BAD HEART STRAW CHURCH
Teepee Creek, Alberta, T0H, Canada
Links and documents
Listed on the Canadian Register:
Statement of Significance
Description of Historic Place
The Bad Heart Straw Church is a simple L-shaped building situated roughly 50 kilometres northeast of Grande Prairie on a hilltop overlooking the Bad Heart River. The building features gable roofs, a central steeple, and a bank of windows in the gable end above the main entrance. The exterior is clad in rough stucco and the sides of the church are notably windowless.
The heritage value of Bad Heart Straw Church lies in its status as a pioneering Alberta example of the use of straw as a construction material.
From its formation in the 1920s until the mid-1950s, the community of Bad Heart was without a local church. Surrounded by marginal farmland and cut off from the more heavily settled areas of the Grande Prairie, Bad Heart remained during these decades a small settlement with few amenities. Local residents who wished to attend a church service were compelled to travel to the Teepee Creek district. Father Francis Dales, a Redemptorist priest stationed over 50 kilometres away at Sexsmith, was determined to change that for Bad Heart's Roman Catholic community. A vigorous and highly creative man, Fr. Dales was an experienced architect and beloved pastor. He recognized that the people of Bad Heart possessed only modest resources and seized upon straw bale construction as a practical, economical way to construct a church. First a cement slab was laid down. Salvaged pipes with points welded on the tops were inserted into the slab at three foot intervals. The bales of straw were then pressed down onto the pipes and crowned with metal plates. To simplify the church's design and ensure the stability of the walls and the truss roof, no window openings were included on the sides of the building. Fr. Dales found ways to economize on all aspects of the church's construction. All labour was entirely voluntary. Much of the fabric of the church was or salvaged or donated: smashed 7-Up bottles were added to the exterior stucco to provide texture and colour and many of the fixtures and furnishings came from area churches. The Bad Heart Straw Church was completed in 1954 and stands as a remarkable example of ingenuity and civic spirit. It is also a pioneering example of straw bale construction in the province and possibly the only church so constructed in all of Canada.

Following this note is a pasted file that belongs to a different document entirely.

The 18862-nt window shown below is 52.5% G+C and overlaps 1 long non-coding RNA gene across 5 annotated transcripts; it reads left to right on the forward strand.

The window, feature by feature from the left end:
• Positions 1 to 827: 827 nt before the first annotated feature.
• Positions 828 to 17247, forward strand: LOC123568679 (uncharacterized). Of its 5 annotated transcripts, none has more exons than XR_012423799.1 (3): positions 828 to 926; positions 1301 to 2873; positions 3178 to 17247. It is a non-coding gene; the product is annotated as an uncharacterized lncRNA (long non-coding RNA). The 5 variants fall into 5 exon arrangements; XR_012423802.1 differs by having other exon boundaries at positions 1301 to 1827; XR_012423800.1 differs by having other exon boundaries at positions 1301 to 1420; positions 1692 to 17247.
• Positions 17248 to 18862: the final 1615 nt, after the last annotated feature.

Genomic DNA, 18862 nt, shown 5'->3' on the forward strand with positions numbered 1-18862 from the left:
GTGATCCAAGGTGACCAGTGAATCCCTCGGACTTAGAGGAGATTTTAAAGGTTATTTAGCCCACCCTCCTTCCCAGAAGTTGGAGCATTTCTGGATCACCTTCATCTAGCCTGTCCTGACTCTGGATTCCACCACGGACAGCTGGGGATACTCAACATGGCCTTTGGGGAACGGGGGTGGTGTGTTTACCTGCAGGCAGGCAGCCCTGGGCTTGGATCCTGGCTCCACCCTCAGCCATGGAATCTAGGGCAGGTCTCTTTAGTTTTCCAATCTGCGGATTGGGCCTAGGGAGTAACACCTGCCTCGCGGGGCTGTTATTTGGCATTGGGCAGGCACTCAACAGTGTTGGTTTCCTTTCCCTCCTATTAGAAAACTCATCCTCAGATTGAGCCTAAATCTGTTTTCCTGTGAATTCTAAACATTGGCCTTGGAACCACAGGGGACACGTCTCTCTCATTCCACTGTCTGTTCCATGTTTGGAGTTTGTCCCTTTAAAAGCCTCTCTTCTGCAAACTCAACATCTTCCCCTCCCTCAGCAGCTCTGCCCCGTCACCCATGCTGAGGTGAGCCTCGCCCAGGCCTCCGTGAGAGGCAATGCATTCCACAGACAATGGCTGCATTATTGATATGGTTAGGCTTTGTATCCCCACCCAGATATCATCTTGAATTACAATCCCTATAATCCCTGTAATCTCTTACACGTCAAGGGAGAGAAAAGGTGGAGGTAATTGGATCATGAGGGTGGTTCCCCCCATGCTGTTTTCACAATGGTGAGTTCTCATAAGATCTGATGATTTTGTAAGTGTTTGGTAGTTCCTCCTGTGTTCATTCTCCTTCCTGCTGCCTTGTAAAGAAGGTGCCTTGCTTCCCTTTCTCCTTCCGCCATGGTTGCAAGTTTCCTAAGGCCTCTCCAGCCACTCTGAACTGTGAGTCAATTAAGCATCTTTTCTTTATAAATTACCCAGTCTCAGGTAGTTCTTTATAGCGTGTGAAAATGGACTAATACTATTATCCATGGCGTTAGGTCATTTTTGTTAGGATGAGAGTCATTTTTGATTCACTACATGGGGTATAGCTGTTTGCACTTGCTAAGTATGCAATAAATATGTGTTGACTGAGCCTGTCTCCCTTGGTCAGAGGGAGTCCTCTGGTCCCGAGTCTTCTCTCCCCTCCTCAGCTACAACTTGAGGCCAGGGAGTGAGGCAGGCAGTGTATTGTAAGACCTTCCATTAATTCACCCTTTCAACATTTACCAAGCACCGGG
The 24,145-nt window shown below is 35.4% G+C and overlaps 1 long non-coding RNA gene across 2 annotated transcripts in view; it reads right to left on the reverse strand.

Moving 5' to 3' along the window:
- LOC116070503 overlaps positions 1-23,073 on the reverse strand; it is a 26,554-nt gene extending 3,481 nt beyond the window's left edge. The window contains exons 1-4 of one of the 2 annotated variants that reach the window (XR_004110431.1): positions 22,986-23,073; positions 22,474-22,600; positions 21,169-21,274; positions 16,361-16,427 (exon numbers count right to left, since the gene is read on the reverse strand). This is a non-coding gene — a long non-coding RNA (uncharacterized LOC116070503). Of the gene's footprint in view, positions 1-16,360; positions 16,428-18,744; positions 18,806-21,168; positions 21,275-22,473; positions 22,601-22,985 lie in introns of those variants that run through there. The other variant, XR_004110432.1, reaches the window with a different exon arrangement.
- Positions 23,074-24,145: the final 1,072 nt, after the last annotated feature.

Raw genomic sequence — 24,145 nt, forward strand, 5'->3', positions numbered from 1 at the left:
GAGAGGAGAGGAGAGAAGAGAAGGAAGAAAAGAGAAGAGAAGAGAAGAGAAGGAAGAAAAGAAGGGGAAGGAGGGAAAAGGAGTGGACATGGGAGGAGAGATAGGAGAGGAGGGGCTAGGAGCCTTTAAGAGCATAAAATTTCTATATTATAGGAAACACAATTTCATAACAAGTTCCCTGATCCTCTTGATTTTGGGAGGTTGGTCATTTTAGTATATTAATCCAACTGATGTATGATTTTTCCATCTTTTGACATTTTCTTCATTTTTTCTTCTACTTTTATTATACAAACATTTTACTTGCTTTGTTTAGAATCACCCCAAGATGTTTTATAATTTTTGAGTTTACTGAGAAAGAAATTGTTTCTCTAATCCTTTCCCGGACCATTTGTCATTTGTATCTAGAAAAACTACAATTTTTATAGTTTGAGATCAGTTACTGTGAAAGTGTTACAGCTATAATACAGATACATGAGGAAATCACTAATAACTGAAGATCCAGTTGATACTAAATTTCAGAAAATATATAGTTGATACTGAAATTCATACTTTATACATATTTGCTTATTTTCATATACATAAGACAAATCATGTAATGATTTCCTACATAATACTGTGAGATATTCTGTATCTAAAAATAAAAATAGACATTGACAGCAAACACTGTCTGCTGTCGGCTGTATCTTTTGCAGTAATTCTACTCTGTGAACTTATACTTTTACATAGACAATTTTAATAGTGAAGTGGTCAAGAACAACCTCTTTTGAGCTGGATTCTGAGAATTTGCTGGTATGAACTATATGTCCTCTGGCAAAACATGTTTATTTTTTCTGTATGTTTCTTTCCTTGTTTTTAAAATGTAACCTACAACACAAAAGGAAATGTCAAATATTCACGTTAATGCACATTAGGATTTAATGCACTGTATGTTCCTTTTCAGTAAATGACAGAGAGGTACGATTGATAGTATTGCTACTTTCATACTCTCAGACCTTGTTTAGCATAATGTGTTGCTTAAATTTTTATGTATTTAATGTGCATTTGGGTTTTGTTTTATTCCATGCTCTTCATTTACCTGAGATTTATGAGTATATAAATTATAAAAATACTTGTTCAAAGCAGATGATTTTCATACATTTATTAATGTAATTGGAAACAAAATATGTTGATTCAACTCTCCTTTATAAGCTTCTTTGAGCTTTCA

Source: Alberta Culture and Community Spirit, Historic Resources Management Branch (File: Des. 2156)
The character-defining elements of Bad Heart Straw Church include such features as:
- location of the church on a hilltop overlooking the Bad Heart River;
- the L-shaped plan and the gable roof design;
- straw bale construction, including thick walls comprised of straw bales bound with wire and stacked on salvaged pipes;
- elements integral to straw bale design, including cement slab floor, truss roof and windowless side walls, as well as bank of windows in the gable end to allow in natural light;
- elements of the church that express its economical construction, including shards of 7-Up bottles in stucco and fixtures and furnishings salvaged from other churches.
Province of Alberta
Historical Resources Act
Provincial Historic Resource
Theme - Category and Type
- Expressing Intellectual and Cultural Life
- Architecture and Design
Function - Category and Type
- Religion, Ritual and Funeral
- Religious Facility or Place of Worship
Architect / Designer
Location of Supporting Documentation
Alberta Culture and Community Spirit, Historic Resources Management Branch, Old St. Stephen's College, 8820 - 112 Street, Edmonton, AB T6G 2P8 (File: Des. 2156)
Cross-Reference to Collection